Every year about this time, Florida Orchestra music director Stefan Sanderling offers his version of a balanced budget — a musical budget, that is, as he announces the programming for next season.
"There are programs to enjoy, and there are programs that can be a life-changing experience,'' Sanderling said. "I don't think a Tchaikovsky program is a life-changing experience; it's not meant to be. But I think the Shostakovich 15th Symphony is a life-changing experience. And it's all about finding a balance between those two things.''
For 2010-11, the results of Sanderling's balancing act include both Shostakovich's final, death-haunted symphony and an all-Tchaikovsky program. There are also a healthy batch of contemporary works such as John Adams' Doctor Atomic Symphony and plenty of traditional favorites such as Beethoven's Ninth Symphony, plus the return of Thomas Wilkins, the popular former resident conductor of the orchestra.
Today the orchestra releases its programming for next season's masterworks and coffee concert series, which is being expanded beyond its longtime home at Mahaffey Theater to include several concerts at Ruth Eckerd Hall. Programming for the pops series will be released later.
The season opens Oct. 8-10 with Wilkins as guest conductor. Since his tenure with the orchestra from 1994 through 2002, he has gone on to fashion a fine career and is now music director of the Omaha Symphony and principal guest conductor of the Hollywood Bowl Orchestra. Wilkins' program includes James Beckel's Toccata, Respighi's Pines of Rome and Liszt's Les Preludes, which he conducted the last time he was in front of the orchestra in 2003.
Sanderling, artistic administrator David Rogers and other staff members work on the programming and booking of soloists and guest conductors in a process that is complicated by the orchestra's unusual arrangement of playing in four venues: Mahaffey in St. Petersburg, Ruth Eckerd in Clearwater and Morsani and Ferguson halls in the David A. Straz Jr. Center for the Performing Arts in Tampa. Because these venues have their own programming to book, the orchestra must do a daunting juggling act to match guest artists and repertoire with dates. A major problem is that uncertainty over dates forces the orchestra to engage guest artists later than most U.S. orchestras.
Soloists next season include four who have previously performed with the orchestra: pianists Peter Rosel in Beethoven's Fourth Piano Concerto, Lilya Zilberstein in Rachmaninoff's Third Piano Concerto and Stewart Goodyear in Gershwin's Piano Concerto in F, and cellist Mark Kosower in the Dvorak Cello Concerto.
Three members of the orchestra will be featured: concertmaster Jeffrey Multer in the Tchaikovsky Violin Concerto, principal second violin Sarah Shellman in British composer Thomas Ades' Violin Concerto (Concentric Paths) and principal bassoon Anthony Georgeson in the Mozart Bassoon Concerto.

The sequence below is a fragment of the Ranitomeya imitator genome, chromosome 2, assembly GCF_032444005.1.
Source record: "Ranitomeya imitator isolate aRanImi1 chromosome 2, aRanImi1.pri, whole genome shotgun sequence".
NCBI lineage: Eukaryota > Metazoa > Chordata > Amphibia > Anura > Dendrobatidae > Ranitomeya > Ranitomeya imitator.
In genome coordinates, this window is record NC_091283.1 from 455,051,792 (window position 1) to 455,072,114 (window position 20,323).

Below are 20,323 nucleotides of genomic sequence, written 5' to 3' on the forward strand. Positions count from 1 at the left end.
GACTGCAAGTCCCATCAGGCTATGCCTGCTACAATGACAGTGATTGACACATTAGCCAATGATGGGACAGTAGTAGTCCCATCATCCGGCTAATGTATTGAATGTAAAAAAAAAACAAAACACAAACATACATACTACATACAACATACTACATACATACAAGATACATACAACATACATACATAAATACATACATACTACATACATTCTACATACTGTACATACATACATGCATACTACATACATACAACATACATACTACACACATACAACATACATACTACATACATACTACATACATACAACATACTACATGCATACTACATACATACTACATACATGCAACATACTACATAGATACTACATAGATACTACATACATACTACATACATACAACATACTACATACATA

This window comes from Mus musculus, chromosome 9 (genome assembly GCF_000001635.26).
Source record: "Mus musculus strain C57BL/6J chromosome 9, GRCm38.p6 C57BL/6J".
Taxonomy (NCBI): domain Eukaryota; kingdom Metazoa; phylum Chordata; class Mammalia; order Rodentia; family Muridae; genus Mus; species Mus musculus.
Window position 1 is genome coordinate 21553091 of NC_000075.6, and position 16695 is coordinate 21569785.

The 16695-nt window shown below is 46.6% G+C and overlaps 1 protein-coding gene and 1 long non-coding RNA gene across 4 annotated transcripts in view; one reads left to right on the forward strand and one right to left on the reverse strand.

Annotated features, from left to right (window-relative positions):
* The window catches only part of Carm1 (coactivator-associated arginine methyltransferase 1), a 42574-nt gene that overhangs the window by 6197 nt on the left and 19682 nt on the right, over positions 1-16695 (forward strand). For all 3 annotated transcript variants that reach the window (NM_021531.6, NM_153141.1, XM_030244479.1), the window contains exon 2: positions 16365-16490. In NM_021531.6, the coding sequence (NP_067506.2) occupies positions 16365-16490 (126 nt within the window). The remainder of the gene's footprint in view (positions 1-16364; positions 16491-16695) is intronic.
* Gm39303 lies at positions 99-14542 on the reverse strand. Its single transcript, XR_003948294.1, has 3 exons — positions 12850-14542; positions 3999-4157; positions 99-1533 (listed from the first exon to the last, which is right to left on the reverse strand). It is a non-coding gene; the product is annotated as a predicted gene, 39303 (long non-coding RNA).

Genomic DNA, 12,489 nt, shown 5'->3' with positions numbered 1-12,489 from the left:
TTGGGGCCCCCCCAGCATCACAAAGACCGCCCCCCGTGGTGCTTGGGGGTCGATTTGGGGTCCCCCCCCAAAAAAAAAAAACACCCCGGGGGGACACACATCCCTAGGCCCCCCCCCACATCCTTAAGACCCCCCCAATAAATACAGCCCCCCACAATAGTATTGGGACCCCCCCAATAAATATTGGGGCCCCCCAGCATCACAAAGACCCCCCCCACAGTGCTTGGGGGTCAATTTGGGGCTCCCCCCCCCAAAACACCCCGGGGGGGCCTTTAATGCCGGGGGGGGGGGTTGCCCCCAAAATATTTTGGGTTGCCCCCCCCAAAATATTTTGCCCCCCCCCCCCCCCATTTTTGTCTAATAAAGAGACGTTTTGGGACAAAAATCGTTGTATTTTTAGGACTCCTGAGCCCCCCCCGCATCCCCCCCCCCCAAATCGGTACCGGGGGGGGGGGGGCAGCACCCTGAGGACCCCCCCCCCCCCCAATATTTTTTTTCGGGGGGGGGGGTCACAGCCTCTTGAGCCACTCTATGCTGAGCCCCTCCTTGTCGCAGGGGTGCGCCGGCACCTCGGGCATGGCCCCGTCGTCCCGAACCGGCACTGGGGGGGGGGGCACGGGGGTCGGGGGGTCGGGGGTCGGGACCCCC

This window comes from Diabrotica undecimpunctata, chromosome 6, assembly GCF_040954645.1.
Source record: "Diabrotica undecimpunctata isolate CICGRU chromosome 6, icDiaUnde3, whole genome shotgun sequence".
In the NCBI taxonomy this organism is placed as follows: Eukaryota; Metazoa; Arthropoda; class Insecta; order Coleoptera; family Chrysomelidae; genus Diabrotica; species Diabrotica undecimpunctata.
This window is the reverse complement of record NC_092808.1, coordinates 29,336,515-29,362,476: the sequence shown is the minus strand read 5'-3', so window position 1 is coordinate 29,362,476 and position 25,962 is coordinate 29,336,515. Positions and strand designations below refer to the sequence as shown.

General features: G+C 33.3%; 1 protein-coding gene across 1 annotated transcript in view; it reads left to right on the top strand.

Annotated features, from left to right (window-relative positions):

Sanderling labored on the program the orchestra will play in January to celebrate the opening of the Salvador Dali Museum, across the lawn from the Mahaffey. "It was probably the program that took the longest to put together,'' he said. "The problem with Dali is that his relationship to music was very limited. To find something that reflects and describes Dali's art was not easy. It took us about three months to come up with that.''
Suitably surreal works on the program include HK Gruber's Frankenstein!! A Pandemonium for Chansonnier & Ensemble, Milhaud's Le Boeuf Sur le Toit (The Ox on the Roof) and Debussy's orchestrations of Satie's Gymnopedie Nos. 1 and 2. There are also less madcap works such as Beethoven's Consecration of the House and a suite from Spanish composer de Falla's ballet score The Three-Cornered Hat.
In a significant move for the orchestra, the coffee series will have three concerts next season at Ruth Eckerd, in addition to the seven at Mahaffey. All the programs will be conducted by Alastair Willis, with three of them played at both halls. Concerts at Ruth Eckerd will start an hour earlier, at 10 a.m.
"We know that Ruth Eckerd Hall has a strong adults at leisure series'' of daytime performances, said Michael Pastreich, the orchestra president. "The population base up there would overlap well with our coffee concert series. We expect that it ought to take off fairly strongly from the very first year.''
The expansion of the coffee series is part of a trend. "Across the board, subscribership is going down for all live activities — sports, symphony, opera,'' Pastreich said. "An exception to that rule is weekday matinees. Weekday matinees are increasing across the country. So it is clearly part of our agenda to move concerts into weekday time slots.''
Pastreich thinks baby boomers are driving the trend. "The largest generation in history is reaching an age where weekday matinees are looking better,'' he said.
John Fleming can be reached at email@example.com or (727) 893-9716. He blogs on Critics Circle at blogs.tampabay.com/arts.